I want it to be so that, when I attempt to visit my server at 94.xx.xx.xx, it will automatically redirect me to the internal address 192.xx.xx.xx, when doing so from the local network. Can this be done with OS X DNS and if so how?

  • Have you looked into ssh -l? – perhapsmaybeharry Apr 13 '16 at 10:10
  • I didn't mention this, but it is actually for some FTP services and shares, so I imagine this couldn't help me? – Emil L. Apr 13 '16 at 11:16
  • Is the 94.xx.xx.xx address the external address on the LAN? As in, is it the same server that you are trying to reach, just by a different IP address? Finally, are you accessing it by DNS name or by numeric address? – samh Apr 13 '16 at 11:51
  • @samh the 94.xx.xx.xx is the external address, and yes, same server by different IP. And I only ever attempt access numerically with IP addresses. – Emil L. Apr 14 '16 at 13:55
  • Flagged the question as unclear! Your question is missing some preliminary research how IP-networks and DNS works and how both are related. – klanomath Apr 14 '16 at 21:33

No, it cannot be done by OS X DNS or any DNS, because you aren't interacting with DNS in your situation (according to your comment). Domain Name Service translates domain names into IP addresses and you aren't using any domain names to access the server.

If however, you set up DNS and used one name on external DNS and the same name on internal DNS - the same name could resolve to different addresses.

  • name.pretendco.com
  • name.pretendco.com

It doesn't matter if the numbers are at all similar, but you might find it easier to map things or check that the servers are correct. Setting up an internal DNS is worth the effort if you have several dozen hosts - otherwise it's easier to overload the local hosts file on the machines that need to resolve the name "internally" as opposed to externally.

(If you were using fully qualified domain names, there are ways to do this…I don't how "accepted" they are and I'm not enough of an expert to tell you all the possible side effects, but it can work.)

The issue you're having is a routing issue, from what I understand. Your public IP address is on a router that is not your server. Your server uses port forwarding on the router to receive traffic. You'd like to be able to connect to the public IP but from inside the local network. You need to enable/configure Hairpin NAT on your router, if it's supported. I can't think of any other solutions.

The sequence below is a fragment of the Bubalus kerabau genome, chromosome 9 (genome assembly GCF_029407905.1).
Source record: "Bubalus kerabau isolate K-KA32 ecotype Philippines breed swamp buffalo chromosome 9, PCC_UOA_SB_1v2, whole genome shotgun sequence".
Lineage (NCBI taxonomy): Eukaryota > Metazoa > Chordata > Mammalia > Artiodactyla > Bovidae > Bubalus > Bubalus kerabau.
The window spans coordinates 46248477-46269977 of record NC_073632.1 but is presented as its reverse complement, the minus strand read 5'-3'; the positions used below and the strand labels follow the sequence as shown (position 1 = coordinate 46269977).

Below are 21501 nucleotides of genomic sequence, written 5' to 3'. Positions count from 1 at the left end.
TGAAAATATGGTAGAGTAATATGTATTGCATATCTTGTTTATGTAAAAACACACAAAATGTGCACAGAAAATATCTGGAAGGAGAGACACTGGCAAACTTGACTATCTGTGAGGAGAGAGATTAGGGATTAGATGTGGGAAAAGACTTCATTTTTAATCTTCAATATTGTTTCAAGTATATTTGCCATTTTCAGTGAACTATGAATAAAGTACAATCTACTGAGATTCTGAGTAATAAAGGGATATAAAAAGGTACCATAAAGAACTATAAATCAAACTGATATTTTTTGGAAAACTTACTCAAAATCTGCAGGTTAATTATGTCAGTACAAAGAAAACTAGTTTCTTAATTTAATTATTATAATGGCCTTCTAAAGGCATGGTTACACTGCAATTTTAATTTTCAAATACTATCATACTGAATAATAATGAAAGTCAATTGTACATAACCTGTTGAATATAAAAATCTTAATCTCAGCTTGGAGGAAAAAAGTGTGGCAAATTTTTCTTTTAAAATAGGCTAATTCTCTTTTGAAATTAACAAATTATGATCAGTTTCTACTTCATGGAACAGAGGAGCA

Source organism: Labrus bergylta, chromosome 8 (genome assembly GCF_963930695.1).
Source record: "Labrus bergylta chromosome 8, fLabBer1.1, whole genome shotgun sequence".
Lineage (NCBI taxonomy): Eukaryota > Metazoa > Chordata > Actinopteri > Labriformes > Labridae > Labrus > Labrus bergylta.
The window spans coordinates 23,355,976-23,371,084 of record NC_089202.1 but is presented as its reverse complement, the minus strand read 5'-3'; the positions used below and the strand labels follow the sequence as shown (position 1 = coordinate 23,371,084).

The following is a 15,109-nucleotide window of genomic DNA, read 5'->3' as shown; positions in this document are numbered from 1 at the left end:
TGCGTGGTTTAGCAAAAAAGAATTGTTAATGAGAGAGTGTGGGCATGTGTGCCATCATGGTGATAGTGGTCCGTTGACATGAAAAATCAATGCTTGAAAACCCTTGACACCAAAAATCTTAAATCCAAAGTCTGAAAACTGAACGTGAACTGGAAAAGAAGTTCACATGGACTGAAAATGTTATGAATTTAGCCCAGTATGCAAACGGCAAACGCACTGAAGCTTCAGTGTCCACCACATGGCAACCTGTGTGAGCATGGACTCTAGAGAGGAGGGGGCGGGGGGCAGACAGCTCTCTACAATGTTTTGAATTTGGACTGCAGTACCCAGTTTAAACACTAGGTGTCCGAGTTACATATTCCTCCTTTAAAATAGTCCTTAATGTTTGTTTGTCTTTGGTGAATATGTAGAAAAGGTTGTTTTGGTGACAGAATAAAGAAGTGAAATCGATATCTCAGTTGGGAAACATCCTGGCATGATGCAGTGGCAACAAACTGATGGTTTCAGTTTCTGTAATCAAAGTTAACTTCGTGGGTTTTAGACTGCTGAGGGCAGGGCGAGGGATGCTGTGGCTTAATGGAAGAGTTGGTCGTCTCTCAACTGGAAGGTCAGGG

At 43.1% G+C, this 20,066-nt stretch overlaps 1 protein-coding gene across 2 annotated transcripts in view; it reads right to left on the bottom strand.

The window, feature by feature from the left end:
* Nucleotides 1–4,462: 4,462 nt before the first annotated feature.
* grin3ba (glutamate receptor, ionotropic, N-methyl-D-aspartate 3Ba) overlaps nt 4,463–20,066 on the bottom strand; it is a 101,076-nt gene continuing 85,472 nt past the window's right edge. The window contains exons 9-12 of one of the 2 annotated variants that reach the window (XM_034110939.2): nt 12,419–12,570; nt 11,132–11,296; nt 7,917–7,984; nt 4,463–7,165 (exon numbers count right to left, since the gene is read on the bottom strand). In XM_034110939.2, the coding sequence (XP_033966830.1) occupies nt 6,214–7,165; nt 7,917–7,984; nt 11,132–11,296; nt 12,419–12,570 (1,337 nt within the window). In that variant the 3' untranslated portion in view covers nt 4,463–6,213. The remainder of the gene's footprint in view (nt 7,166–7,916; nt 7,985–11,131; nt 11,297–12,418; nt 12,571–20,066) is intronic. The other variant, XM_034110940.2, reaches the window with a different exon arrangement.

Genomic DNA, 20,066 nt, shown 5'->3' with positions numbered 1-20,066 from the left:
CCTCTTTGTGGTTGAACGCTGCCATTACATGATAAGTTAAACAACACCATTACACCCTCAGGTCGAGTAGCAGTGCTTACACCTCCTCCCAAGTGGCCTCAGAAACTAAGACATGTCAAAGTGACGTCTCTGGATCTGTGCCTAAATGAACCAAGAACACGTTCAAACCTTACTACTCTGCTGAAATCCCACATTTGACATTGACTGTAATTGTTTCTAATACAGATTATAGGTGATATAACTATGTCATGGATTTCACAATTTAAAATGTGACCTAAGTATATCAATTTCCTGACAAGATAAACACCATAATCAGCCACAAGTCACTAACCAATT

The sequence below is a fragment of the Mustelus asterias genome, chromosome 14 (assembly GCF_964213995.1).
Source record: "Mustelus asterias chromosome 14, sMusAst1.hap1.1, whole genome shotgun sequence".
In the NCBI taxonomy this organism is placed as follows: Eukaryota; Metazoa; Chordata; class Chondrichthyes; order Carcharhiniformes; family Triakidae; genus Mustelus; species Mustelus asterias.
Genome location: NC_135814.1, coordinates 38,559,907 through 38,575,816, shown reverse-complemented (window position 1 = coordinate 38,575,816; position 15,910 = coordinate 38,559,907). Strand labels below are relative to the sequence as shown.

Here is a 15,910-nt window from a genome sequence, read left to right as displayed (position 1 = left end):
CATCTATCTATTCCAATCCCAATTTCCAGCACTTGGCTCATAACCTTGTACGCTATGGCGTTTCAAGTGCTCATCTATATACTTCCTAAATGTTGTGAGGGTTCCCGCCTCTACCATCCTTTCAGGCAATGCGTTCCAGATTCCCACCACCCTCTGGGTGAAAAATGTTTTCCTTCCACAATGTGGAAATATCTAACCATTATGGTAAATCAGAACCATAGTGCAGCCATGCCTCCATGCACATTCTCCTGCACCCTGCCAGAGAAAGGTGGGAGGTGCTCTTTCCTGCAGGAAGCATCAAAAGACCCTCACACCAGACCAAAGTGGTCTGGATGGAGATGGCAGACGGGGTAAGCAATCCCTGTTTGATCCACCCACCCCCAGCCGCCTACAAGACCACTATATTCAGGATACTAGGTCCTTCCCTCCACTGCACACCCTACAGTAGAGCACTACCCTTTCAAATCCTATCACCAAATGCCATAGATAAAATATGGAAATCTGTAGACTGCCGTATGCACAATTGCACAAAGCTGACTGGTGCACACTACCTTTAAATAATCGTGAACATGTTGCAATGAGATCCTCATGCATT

• Forgive the large edit - I wanted to explain how DNS could be used to accomplish the dual IP resolution and also mention editing the hosts file locally. Feel free to reverse my edit or change it substantially if you prefer. – bmike Apr 14 '16 at 22:37
  • @bmike I doubt that a split-brain setup is possible at all in the case of the asking person. – klanomath Apr 14 '16 at 22:42
  • @klanomath if they must have IP address, then you are correct. No DNS will rewrite an IP. – bmike Apr 14 '16 at 22:51
  • Which is why I didn't go there after his comment on the original post. – samh Apr 15 '16 at 14:00
  • I will actually be able to use character based addresses, so I've understood this correctly then I will be able to set it up? My router sadly doesn't support loopback, which is what lead me here in the first place. I do however only have the one internal DNS server available for configuration, so that will render me with only the host files you speak of, correct? Sorry if my question was unclear in terms of my requirements. – Emil L. Apr 16 '16 at 19:08

One way of resolving this is to add a DNS entry for this IP address, and use the name instead of the IP itself. Since you're connecting via IP, you're never using DNS.

This only works, however, if wherever you're accessing this from internally uses an internally-run DNS server. This would mean that you'd setup server.yourdomain.com on your internal DNS server to point at the internal IP, and server.yourdomain.com on an external DNS server to point to the external IP.

Then, when you try to access server.yourdomain.com inside your network, it resolves via the internal DNS server, and when you try to access from outside of your network, it resolves via the external DNS server.

  • I will be able to use the names instead. But I do however only have control of one external DNS. I supposed that leaves the desired effect unacquireable for me. – Emil L. Apr 16 '16 at 19:05

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